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Sunday, July 25, 2010

Still Leben Ruhr 2010





Last Sunday, July 18th, I was not expecting anything extraordinary to happen. I woke up, ate breakfast and got dressed. My boyfriend wanted to visit some 'world's longest picnic on the Autobahn' or whatever it was he was talking about excitedly a few weeks ago, so that was on the agenda, as well as getting some more practical work finished for my upcoming auditions and voice program in August. Naturally, my curiousity was peaked when he had mentioned something like this a while ago, but normally highways and picnic tables don't provide my imagination with a feeding frenzy of zany imagines, so, I simply thought, okay, let's see.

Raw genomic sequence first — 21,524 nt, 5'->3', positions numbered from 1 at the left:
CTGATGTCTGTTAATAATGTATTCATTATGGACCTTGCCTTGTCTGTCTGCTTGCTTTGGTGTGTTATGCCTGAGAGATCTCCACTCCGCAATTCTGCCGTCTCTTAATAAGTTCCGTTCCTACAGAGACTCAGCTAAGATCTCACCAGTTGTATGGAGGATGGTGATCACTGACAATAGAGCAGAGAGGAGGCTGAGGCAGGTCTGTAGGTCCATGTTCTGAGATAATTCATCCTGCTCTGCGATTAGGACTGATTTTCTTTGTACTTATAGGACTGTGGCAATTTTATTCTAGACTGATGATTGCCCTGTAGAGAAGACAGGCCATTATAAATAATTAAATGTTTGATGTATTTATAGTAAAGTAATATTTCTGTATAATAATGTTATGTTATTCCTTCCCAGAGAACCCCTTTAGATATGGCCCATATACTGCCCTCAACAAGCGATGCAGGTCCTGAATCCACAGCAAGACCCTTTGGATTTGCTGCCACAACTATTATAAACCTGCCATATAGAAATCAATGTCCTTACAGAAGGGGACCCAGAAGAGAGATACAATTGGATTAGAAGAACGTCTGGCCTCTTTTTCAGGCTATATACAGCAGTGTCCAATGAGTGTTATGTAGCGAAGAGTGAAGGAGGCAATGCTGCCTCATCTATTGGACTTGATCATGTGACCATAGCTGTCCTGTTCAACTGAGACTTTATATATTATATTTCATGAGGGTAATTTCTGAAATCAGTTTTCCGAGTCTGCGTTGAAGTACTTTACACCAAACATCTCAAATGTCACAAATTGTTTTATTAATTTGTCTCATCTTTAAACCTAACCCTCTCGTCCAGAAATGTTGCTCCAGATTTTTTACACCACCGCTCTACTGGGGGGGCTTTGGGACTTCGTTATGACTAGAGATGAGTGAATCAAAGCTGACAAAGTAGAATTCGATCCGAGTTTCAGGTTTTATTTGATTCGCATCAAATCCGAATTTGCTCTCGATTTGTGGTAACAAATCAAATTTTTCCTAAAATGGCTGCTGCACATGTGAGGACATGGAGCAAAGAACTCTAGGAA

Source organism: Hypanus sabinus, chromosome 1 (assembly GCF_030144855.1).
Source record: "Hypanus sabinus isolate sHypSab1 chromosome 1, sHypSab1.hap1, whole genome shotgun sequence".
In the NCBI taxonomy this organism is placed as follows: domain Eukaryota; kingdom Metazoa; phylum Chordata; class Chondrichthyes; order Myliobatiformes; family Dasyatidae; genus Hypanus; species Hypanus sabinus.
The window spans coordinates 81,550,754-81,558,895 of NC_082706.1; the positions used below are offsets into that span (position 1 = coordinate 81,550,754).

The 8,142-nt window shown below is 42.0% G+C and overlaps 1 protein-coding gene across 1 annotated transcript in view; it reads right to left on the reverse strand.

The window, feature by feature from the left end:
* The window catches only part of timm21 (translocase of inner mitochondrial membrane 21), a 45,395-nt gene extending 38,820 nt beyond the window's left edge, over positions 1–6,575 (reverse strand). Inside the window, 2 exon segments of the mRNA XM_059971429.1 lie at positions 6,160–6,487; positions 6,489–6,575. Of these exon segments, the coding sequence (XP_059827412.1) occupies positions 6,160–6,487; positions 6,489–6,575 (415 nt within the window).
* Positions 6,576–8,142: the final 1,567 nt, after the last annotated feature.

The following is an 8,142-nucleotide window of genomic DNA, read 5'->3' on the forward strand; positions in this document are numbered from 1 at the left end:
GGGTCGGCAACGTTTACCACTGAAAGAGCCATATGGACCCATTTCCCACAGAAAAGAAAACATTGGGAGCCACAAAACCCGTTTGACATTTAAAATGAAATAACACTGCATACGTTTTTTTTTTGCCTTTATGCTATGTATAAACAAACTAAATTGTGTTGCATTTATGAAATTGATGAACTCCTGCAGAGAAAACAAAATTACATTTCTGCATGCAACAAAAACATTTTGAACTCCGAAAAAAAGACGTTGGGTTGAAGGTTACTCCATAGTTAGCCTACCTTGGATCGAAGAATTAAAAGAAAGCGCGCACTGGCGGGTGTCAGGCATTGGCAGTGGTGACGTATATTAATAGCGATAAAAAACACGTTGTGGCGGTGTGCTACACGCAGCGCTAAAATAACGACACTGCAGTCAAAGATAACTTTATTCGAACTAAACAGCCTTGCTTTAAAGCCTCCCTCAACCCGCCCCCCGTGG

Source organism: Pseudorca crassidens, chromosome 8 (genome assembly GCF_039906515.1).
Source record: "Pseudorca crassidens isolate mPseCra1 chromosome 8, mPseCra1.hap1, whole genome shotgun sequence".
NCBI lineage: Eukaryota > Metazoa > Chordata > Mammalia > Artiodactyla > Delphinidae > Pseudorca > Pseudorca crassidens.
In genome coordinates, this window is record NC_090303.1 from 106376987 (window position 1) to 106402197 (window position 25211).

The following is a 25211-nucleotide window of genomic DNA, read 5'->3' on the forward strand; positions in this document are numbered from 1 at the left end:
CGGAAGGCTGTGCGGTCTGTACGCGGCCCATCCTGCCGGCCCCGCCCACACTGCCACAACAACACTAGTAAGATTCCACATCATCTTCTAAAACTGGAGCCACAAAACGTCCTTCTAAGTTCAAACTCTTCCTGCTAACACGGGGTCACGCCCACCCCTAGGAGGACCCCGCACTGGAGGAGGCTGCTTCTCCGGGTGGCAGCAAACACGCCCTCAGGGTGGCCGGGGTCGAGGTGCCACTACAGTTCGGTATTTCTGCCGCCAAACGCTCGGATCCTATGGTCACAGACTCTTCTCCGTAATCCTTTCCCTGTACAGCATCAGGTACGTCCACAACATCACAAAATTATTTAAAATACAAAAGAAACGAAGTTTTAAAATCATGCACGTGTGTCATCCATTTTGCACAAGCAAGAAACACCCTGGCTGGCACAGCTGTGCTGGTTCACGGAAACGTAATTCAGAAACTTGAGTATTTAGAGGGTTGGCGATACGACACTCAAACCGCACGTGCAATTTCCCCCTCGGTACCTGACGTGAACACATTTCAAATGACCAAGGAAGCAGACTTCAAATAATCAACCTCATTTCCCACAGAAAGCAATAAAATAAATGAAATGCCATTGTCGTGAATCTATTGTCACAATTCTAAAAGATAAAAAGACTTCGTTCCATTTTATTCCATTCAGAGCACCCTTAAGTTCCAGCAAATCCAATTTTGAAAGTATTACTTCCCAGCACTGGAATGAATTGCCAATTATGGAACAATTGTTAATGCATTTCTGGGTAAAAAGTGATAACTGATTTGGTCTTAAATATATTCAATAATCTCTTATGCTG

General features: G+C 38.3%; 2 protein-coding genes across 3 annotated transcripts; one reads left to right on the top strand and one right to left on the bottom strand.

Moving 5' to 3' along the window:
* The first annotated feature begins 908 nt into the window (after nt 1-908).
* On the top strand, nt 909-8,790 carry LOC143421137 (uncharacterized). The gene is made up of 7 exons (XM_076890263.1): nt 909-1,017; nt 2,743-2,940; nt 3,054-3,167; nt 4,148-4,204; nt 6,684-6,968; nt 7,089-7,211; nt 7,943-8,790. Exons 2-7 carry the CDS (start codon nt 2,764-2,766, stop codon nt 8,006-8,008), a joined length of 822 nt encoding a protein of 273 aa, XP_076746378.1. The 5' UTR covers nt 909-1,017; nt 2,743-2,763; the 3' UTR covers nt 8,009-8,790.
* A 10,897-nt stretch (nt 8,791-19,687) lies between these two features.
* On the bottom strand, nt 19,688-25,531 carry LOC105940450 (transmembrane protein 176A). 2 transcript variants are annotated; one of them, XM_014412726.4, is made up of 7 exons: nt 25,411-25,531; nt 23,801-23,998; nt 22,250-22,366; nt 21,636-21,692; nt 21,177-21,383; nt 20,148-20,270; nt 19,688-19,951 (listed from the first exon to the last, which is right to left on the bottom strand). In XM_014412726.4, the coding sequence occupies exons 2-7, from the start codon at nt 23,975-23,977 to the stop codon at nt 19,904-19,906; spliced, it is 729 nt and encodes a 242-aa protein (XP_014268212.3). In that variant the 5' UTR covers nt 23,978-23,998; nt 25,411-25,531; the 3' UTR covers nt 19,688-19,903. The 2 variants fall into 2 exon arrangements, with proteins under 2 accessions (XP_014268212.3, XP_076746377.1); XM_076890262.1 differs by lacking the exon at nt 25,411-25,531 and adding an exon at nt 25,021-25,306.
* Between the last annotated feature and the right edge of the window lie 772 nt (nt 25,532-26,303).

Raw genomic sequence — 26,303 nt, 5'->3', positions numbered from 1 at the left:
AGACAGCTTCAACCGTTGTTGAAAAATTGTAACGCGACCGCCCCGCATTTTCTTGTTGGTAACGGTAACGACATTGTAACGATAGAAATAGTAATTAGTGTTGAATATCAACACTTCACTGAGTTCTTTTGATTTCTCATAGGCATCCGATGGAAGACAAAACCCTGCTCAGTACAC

Honestly, the idea of this whole project didn't sound all that exciting: the Ruhr area decides to close a major highway on a Sunday in July to open it for pedestrians and picnic tables on the one side and bicyclists and skaters on the other side. Doesn't really bring to mind the next Woodstock or Lallapalooza, does it? Especially since my mind went right to thinking, 'Oh goody! Let's walk on a (probably) crowded highway in the middle of a blisteringly hot day without any purpose besides wanting to look at all the other goons who fell for this community togetherness ploy!'. Needless to say, I was not enthused, but figured I could get through it for one day, if only to add it to the list of my new experiences in Germany.